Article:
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Transformation & Resilience
President Antoinette M. Hays, PhD, RN
May 10, 2013
Today the word “transformation” seems to be everywhere. We hear of transformation genetics, transformation math, transformation art, transformation stories bacterial transformation, and transformation protocol.
At one, still controversial extreme, for example, bacterial transformation is used to genetically engineer bacteria to produce medicines. On another, more social plane, the way living cultures of the world are changing and adapting to external or internal forces is called transformation of cultures. And we all know what that is like in the melting pot that greater Boston has become, for this affects us every day.
The Regis campus is a diverse and multicultural place, and you are a wonderfully multicultural, multiethnic graduating class. Being at Regis has meant that you have had to grow in your identity to recognize, adapt to, and work with other distinct cultural identities. You are the “new normal,” the contemporary student and, now, the graduate. Regis has changed you, and you have changed Regis.
This past fall you were faced as students with the challenge of another kind of transformation as you lost your classmate Michael Kaplan and your fellow student Darner Alteon in tragic accidents. That week at the end of September you were asked to learn the kind of transformation called “resilience,” which absorbs and transforms human grief.
So, then, there you are: Transformed lives, and the transformers. Over two hundred and thirty of you. Whoever you were when you arrived on the Regis College campus, your lives are certainly in continuity with that identity, yet somehow also dramatically changed. More significantly, your college education has now included you in the class of those who are meant to do the research, the analysis, the interpretation, the expression, the leading, and the transforming.
That entails a lot of responsibility relating directly to being an educated human being in today’s world and being a transformer who is also transformed.
Are you transformed?
The great cellist Yo Yo Ma delivered the Nancy Hanks Lecture on Arts and Public Policy on April 8 at the Kennedy Center concert hall in Washington, D.C. He spoke about diversity and what he calls “the edge effect,” something that happens when two different kinds of creative artists collaborate with each other across the arts – the musician with the sculptor or, as we have seen in our own Carney Gallery this spring, the poet with the painter. Interestingly, however, Yo Yo Ma the cellist illustrated his point with a biological example, stating that where two ecological systems meet is where there is the most diversity and the most new forms of life, which come about because of the influence of the systems on each other.1
We have our own local versions of that as an educational community in the United States of America. For example, the development of new ideas to apply to new situations has moved Nursing from being an adjunct to the practice of medicine to being a profession and an academic authority in its own right. Nursing as a profession now has its own particular practice in health research, policy-making, and high quality care, and a major place in the future of all health care.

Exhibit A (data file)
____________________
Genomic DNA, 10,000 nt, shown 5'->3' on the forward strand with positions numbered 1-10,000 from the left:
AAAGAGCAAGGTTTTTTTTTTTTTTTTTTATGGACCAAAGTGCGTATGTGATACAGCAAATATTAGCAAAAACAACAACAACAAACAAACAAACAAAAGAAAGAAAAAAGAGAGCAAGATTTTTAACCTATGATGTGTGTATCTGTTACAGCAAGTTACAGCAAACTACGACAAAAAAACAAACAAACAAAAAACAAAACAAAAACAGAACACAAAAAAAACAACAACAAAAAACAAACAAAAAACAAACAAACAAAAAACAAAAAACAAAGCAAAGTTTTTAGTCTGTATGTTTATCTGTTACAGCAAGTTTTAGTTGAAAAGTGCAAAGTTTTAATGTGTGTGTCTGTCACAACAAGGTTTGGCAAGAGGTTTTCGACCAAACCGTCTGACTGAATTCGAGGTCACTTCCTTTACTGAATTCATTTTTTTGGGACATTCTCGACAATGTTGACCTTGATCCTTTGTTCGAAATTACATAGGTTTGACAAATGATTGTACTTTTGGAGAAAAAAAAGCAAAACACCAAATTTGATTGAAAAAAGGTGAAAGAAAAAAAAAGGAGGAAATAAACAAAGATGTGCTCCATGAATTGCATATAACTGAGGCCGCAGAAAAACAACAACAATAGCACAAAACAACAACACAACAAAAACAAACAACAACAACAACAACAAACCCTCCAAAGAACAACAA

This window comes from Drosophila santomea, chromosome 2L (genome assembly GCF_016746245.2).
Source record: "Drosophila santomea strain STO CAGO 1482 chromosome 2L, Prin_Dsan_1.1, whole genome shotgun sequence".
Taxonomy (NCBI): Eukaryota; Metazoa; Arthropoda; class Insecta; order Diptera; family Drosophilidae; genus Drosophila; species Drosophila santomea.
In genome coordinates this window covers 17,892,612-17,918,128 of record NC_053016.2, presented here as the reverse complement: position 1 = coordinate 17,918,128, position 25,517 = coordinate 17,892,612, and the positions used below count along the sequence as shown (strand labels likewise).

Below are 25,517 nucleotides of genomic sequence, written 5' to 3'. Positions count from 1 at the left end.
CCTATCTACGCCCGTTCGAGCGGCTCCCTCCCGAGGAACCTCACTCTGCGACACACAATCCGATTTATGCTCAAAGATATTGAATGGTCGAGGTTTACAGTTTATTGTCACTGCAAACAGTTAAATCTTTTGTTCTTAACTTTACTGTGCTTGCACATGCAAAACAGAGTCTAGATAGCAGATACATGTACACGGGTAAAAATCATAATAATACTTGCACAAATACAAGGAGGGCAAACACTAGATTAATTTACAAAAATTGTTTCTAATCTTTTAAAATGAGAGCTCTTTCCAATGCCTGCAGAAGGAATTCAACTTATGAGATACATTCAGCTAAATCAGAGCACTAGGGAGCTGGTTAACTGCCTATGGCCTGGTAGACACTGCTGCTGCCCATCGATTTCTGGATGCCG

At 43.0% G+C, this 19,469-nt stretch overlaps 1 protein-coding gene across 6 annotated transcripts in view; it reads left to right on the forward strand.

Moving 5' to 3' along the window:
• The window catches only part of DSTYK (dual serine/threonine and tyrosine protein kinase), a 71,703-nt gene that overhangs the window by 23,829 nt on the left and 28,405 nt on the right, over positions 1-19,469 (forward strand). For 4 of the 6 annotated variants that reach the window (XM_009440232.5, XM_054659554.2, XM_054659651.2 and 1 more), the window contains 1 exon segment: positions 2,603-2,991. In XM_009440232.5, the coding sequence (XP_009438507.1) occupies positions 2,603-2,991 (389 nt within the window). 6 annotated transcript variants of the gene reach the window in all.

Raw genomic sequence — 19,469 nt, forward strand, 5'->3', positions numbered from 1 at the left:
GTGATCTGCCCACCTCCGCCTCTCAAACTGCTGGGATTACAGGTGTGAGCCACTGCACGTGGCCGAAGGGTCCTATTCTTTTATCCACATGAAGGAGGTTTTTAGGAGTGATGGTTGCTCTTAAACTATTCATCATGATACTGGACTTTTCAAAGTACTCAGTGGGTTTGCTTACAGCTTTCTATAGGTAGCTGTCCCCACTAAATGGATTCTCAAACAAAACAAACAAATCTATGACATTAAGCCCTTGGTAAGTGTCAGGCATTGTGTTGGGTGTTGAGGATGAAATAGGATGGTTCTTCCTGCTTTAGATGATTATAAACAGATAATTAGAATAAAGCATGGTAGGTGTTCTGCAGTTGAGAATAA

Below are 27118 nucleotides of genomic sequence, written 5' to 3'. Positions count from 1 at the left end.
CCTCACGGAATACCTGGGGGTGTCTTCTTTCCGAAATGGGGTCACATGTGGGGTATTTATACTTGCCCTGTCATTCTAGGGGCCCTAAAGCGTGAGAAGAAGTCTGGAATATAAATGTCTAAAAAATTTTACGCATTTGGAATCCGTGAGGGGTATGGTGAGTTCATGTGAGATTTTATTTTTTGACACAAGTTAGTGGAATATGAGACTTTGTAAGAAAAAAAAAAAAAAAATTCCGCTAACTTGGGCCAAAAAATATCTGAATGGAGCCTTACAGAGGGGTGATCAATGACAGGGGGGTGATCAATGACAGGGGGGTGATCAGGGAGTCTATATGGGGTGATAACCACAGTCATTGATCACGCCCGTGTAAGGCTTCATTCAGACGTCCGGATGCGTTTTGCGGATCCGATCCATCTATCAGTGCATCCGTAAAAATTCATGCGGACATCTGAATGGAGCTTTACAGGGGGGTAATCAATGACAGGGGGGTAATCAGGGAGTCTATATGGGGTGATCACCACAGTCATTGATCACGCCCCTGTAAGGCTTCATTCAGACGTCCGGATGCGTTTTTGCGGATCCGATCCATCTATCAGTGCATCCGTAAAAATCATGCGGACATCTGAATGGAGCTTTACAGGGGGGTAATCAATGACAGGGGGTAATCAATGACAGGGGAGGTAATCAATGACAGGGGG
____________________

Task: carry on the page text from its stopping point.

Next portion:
The changing view of slavery from an acceptable practice to an abhorrent one is a good example of a replacement of an existing cultural value with a new one, well illustrated in the recent film, “Lincoln,” as it portrayed the fight for change both on the Civil War battlefield and in the U. S. Congress. A more recent example is the election and re-election in this country of an African-American president.
Climate change, globalization, and the technological web cast around the earth like a new nervous system (Thank you, Dr. Claudia Kemfert, Thomas L. Friedman, and Marshal McLuhan) are leading instances of the making of conceptual links between previously unconnected realities.
Recently, all of greater Boston lived the process of grieving and becoming resilient as it came out of the tragic and criminal bombing of spectators at the Boston Marathon finishing line on April 15, 2013, with all kinds of people saying, “We are one community, one multiethnic and multicultural community, and we will run again!” Yo Yo Ma returned to Boston on April 18 to play a cello solo in the Catholic Cathedral of the Holy Cross as pastors of all faiths and political leaders across the spectrum of American life joined in prayer for the victims. The Boston Children’s Choir sang “Up to the Mountain.”
And then there’s you: The transformed lives of the now college-educated person, the transformers. What new idea are you going to apply to a new situation? What existing cultural value are you going to replace with a new one? What conceptual link between previously unconnected realities are you going to make? What transformation of the human spirit has your time here put you in touch with, made you long for, helped you begin to realize?
As President of Regis College, I give you my heartfelt congratulations upon your achievement of the baccalaureate degree. I also challenge you to be the transformed and the transformers you are called to be. Resilient, sensitive, thoughtful, smart. Love is louder than bombs.
Some of you know that dance is a cherished art form in my family, and I leave you with that image to think about as you begin your new challenge and adventure of life. In the end, no matter what life will bring you, you will have the option to grow and transcend, to take contradictions and make of them a new unity, a new peace, a new dance.
Then, as poet William Butler Yeats once put it walking through a classroom, “Who can tell the dancer from the dance?”